“Advantages of pre-molded plugs are that they are relatively inexpensive, reusable, washable, convenient to carry, and come in a variety of sizes. Nearly everyone can find a plug that will be comfortable and effective. In dirty or dusty environments, you don’t need to handle or roll the tips.” (Image/Auto Imagery)

Canal Caps: Canal caps often resemble earplugs on a flexible plastic or metal band. The earplug tips of a canal cap may be a formable or pre-molded material. Some have headbands that can be worn over the head, behind the neck or under the chin. Newer models have jointed bands increasing the ability to properly seal the earplug.

The main advantage canal caps offer is convenience. When it’s quiet, employees can leave the band hanging around their necks. They can quickly insert the plug tips when hazardous noise starts again. Some people find the pressure from the bands uncomfortable. Not all canal caps have tips that adequately block all types of noise. Generally, the canal caps tips that resemble stand-alone earplugs seem to block the most noise.

Earmuffs: Earmuffs come in many models designed to fit most people. They work to block out noise by completely covering the outer ear. Muffs can be “low profile” with small ear cups or large to hold extra materials for use in extreme noise.

Workers who have heavy beards or sideburns or who wear glasses may find it difficult to get good protection from earmuffs. The hair and the temples of the glasses break the seal that the earmuff cushions make around the ear. For these workers, earplugs are best. Other potential drawbacks of earmuffs are that some people feel they can be hot and heavy in some environments.”

Antron Brown top fuel NHRA team pushing dragster to starting line
Some ear muffs also include electronic components to help users communicate or to “noise cancel” impulsive sounds. (Image/Auto Imagery)


The best part about this, is that hearing protection doesn’t have to be expensive.

For example, has hearing protection options that only cost a few bucks. For a closer look, check out the pics below:

Taking your kids to a race? Or are they your shop apprentices? Don’t overlook their hearing protection too. Summit Racing offers Fast Kids Club Safety Ear Muffs that are perfectly sized for a child’s noggin. (Image/Summit Racing)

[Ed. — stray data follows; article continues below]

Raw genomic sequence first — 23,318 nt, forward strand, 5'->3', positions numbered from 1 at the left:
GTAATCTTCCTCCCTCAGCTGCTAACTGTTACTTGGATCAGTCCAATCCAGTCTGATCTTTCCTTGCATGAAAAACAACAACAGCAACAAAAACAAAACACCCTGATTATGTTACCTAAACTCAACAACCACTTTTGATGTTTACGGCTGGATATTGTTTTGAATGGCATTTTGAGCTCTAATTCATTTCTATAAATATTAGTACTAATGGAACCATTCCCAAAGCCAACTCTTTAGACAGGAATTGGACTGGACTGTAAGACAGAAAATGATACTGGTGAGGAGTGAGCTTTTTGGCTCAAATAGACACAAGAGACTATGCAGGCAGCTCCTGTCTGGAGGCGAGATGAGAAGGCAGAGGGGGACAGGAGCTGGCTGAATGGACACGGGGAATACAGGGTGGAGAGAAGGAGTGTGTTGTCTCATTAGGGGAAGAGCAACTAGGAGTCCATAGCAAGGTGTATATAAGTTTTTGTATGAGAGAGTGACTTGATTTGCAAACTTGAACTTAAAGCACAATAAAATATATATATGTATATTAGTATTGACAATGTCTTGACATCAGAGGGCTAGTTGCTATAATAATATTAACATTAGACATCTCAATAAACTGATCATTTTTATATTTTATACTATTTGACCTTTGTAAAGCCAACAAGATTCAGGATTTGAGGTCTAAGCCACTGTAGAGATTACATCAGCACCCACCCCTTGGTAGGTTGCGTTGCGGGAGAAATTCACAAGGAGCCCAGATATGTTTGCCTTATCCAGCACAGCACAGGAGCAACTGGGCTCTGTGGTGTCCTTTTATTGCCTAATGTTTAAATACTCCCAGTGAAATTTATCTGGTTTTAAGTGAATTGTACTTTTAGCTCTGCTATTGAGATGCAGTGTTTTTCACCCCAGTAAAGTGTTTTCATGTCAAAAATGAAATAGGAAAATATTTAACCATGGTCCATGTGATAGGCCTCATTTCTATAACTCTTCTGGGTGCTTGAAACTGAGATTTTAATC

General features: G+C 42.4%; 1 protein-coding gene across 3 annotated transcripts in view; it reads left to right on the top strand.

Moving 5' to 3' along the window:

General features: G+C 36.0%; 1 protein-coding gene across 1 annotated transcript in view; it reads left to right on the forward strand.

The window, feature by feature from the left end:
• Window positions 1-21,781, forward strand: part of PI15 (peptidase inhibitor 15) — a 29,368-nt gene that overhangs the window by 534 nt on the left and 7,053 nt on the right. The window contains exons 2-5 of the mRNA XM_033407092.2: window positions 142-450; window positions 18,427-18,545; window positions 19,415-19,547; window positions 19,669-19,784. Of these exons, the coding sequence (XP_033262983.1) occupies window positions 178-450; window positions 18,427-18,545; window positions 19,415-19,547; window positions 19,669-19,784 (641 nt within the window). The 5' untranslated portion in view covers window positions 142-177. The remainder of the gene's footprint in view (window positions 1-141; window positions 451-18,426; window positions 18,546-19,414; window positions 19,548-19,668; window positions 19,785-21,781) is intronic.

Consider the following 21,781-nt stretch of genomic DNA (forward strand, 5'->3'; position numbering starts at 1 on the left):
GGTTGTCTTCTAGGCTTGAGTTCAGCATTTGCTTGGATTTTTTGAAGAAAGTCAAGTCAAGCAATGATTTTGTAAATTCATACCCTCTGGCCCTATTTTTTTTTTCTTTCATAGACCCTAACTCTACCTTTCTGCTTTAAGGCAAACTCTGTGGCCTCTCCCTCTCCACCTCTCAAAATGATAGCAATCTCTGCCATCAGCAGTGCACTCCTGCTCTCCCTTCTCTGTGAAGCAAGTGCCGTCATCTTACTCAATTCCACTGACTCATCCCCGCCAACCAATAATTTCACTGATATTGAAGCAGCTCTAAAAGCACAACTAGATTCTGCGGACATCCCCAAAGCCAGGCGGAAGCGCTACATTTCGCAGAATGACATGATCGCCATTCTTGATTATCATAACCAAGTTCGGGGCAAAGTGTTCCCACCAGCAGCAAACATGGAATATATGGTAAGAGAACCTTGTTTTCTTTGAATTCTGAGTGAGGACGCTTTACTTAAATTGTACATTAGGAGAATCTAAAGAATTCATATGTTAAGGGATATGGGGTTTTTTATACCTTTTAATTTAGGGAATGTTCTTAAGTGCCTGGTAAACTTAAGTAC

These soft foam earplugs from Klein Tools (part number KLE-6054010) are cheap, simple options. They’re disposable and can easily be fit into an ear canal. They have a noise reduction rating of 33 decibels and can be easily stuffed into your pocket, glove box, or tool bag, so they’re ready when you need them. (Image/Summit Racing)
Milwaukee Tool makes these handy reusable corded ear plugs. The design allows you to wear them all day, but still remove them (and keep track of them) easily. The plugs are made from soft, comfortable silicone. (Image/Milwaukee Tool)
Also from Milwaukee Tool are these banded ear plugs. This setup allows you to pivot the band to a more secure location. They can be used with foam plugs or flanged ear plugs. They offer an impressive 25 dB of noise reduction. (Image/Milwaukee Tool)
Here are banded ear plugs from 3M (part number TES-7100155182). Basically, banded ear plugs are a lightweight alternative to ear muffs. The noise reduction rating for these particular plugs is 28 decibels. (Image/3M)

If you prefer ear muffs, here’s an affordable set from SAS Safety Corp. These lightweight hearing protectors have a noise reduction rating of 23 decibels. (Image/Summit Racing)

These ear muffs from 3M (Part Number: TES-7000009) are recommended in situations where your ears are regularly subjected to noise up to 105 dBA. Internally, they offer a liquid/foam filled earmuff cushion. On the outside, the headband is designed to distribute weight for a low pressure fit. They have a noise reduction rating of 30 decibels. They’re not the cheapest option, but if you’re regularly working in noisy environments, it’s well worth it. (Image/Summit Racing)
Author: Wayne Scraba

Wayne Scraba is a diehard car guy and regular contributor to OnAllCylinders. He’s owned his own speed shop, built race cars, street rods, and custom motorcycles, and restored muscle cars. He’s authored five how-to books and written over 4,500 tech articles that have appeared in sixty different high performance automotive, motorcycle and aviation magazines worldwide.